It seems like a safe bet that every Governor given the option probably uses it, but there’s something enormously frustrating about Governor Perdue’s penchant for simply taking no action at all on bills sent to her by the General Assembly. This was the approach she took once again this past weekend on a controversial bill opposed by the entire Asheville City Council.
As constitutional scholars out there will no doubt recall, the Governor of North Carolina has three choices when it comes to most of the bills passed by the legislature: 1) sign them, 2) veto them or 3) do nothing — in which case the bill becomes law as if she had signed it. (Some bills become law immediately without ever being presented to the Governor).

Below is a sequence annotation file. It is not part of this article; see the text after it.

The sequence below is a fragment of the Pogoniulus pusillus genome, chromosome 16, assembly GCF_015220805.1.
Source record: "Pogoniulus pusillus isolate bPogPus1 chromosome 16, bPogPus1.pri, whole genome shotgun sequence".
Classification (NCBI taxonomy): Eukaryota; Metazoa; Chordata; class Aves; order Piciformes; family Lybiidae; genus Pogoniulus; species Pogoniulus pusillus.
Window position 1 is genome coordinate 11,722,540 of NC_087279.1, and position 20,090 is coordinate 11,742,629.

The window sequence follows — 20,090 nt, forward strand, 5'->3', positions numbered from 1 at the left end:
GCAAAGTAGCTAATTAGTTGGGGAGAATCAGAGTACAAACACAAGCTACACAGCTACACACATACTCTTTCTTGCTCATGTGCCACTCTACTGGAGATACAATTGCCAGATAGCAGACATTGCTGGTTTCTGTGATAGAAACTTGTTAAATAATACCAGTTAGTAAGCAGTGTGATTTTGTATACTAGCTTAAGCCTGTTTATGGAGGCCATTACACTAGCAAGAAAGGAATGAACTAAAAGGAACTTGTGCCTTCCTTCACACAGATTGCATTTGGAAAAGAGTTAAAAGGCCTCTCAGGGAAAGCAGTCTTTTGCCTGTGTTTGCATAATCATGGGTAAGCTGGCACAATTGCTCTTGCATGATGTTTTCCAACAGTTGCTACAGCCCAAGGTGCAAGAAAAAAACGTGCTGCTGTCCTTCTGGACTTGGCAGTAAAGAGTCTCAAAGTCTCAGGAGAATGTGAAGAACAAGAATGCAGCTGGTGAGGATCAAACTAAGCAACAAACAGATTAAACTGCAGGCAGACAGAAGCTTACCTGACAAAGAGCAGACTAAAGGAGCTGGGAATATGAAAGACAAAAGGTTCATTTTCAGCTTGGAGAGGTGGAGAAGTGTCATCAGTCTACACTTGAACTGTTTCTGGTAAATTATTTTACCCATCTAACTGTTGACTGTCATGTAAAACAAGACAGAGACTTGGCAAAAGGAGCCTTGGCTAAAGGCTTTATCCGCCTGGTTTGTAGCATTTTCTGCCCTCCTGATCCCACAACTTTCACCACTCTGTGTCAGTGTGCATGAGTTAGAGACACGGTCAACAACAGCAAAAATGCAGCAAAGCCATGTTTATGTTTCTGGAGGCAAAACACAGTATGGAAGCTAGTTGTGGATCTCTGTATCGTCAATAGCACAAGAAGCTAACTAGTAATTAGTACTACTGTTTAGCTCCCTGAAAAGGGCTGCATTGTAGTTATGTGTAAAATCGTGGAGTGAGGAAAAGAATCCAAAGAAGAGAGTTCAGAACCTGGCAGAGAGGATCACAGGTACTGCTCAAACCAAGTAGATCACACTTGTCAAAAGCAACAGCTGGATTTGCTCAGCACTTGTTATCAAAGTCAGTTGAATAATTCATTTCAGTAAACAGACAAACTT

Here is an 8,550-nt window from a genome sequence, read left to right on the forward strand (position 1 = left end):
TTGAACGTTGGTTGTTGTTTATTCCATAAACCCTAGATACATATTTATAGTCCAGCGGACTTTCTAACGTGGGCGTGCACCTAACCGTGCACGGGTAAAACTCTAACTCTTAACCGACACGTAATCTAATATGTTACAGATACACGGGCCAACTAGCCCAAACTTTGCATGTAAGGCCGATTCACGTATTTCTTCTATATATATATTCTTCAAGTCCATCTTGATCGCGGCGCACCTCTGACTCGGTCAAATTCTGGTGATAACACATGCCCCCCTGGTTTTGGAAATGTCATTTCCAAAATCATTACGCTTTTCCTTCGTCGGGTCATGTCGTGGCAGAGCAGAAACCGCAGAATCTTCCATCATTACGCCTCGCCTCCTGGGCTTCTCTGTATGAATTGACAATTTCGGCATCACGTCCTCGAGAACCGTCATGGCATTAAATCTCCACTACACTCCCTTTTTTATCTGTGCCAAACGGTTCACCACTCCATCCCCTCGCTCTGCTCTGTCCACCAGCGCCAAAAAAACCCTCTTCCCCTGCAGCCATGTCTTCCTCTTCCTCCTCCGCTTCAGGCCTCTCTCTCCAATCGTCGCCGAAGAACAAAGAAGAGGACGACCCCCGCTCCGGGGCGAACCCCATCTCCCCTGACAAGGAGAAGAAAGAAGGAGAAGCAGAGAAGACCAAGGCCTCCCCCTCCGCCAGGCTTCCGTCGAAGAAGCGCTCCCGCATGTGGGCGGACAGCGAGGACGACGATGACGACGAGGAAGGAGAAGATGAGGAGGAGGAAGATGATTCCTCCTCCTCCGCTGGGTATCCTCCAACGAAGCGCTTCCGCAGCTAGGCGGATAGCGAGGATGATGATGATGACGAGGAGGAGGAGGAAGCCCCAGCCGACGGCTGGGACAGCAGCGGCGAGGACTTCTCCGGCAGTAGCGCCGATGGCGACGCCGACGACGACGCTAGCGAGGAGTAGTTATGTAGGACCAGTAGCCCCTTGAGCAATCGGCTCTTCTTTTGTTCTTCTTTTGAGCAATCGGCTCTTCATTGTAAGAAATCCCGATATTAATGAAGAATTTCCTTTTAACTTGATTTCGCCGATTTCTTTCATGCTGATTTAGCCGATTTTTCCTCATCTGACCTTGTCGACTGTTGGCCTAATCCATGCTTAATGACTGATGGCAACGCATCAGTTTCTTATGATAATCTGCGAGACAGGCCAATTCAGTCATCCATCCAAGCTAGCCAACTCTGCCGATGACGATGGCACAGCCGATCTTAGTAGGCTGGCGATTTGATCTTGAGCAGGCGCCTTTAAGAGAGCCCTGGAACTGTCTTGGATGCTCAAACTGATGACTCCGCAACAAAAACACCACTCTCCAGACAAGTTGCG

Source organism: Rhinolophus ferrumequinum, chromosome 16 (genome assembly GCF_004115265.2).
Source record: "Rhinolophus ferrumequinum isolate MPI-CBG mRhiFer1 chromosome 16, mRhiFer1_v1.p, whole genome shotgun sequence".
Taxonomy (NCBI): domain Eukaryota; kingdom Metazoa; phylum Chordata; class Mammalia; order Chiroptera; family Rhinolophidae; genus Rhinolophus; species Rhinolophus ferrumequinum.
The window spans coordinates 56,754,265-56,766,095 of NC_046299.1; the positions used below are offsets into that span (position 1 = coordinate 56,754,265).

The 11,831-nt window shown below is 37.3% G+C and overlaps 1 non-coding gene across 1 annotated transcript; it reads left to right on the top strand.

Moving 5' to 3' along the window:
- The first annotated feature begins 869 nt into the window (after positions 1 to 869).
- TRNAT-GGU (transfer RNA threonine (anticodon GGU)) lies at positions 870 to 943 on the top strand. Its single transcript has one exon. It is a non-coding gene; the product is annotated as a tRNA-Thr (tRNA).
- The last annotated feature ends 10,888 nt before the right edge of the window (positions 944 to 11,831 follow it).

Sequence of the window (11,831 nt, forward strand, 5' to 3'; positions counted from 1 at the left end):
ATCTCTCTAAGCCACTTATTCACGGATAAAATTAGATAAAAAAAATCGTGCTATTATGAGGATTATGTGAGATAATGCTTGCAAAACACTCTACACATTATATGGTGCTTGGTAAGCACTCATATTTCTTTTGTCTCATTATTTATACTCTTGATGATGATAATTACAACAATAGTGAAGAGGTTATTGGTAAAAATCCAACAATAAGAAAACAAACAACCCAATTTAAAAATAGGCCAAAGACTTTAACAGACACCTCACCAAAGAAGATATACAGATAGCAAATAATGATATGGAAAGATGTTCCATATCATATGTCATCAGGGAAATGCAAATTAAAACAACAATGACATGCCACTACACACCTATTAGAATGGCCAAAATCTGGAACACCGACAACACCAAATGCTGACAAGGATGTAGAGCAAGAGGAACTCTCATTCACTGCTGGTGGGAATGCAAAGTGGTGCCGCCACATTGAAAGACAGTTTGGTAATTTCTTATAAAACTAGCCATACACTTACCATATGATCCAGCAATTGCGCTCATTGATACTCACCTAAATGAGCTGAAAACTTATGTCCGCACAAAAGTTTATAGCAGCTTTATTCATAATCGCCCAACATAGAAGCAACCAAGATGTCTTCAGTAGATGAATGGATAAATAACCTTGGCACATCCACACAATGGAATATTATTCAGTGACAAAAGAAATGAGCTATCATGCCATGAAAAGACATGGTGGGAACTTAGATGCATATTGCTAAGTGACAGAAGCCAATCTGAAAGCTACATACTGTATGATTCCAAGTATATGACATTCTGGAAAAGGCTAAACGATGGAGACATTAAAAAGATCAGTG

The reasons for the decision to provide option #3 probably appear in the record of the debate surrounding the amendment that gave the Governor the veto back in the 1990’s and I’m willing to be persuaded that they make some kind of sense. But from the perspective of a simple, common sense test, it’s hard tosee what they possibly are.
Legislators have to vote “yes or “no.” Why does the Governor get to vote “present?”
Also, as a practical matter, what in the heck is preventing Perdue from making a “yea” or “nay” decision? After all, she has only four months left to serve. Read More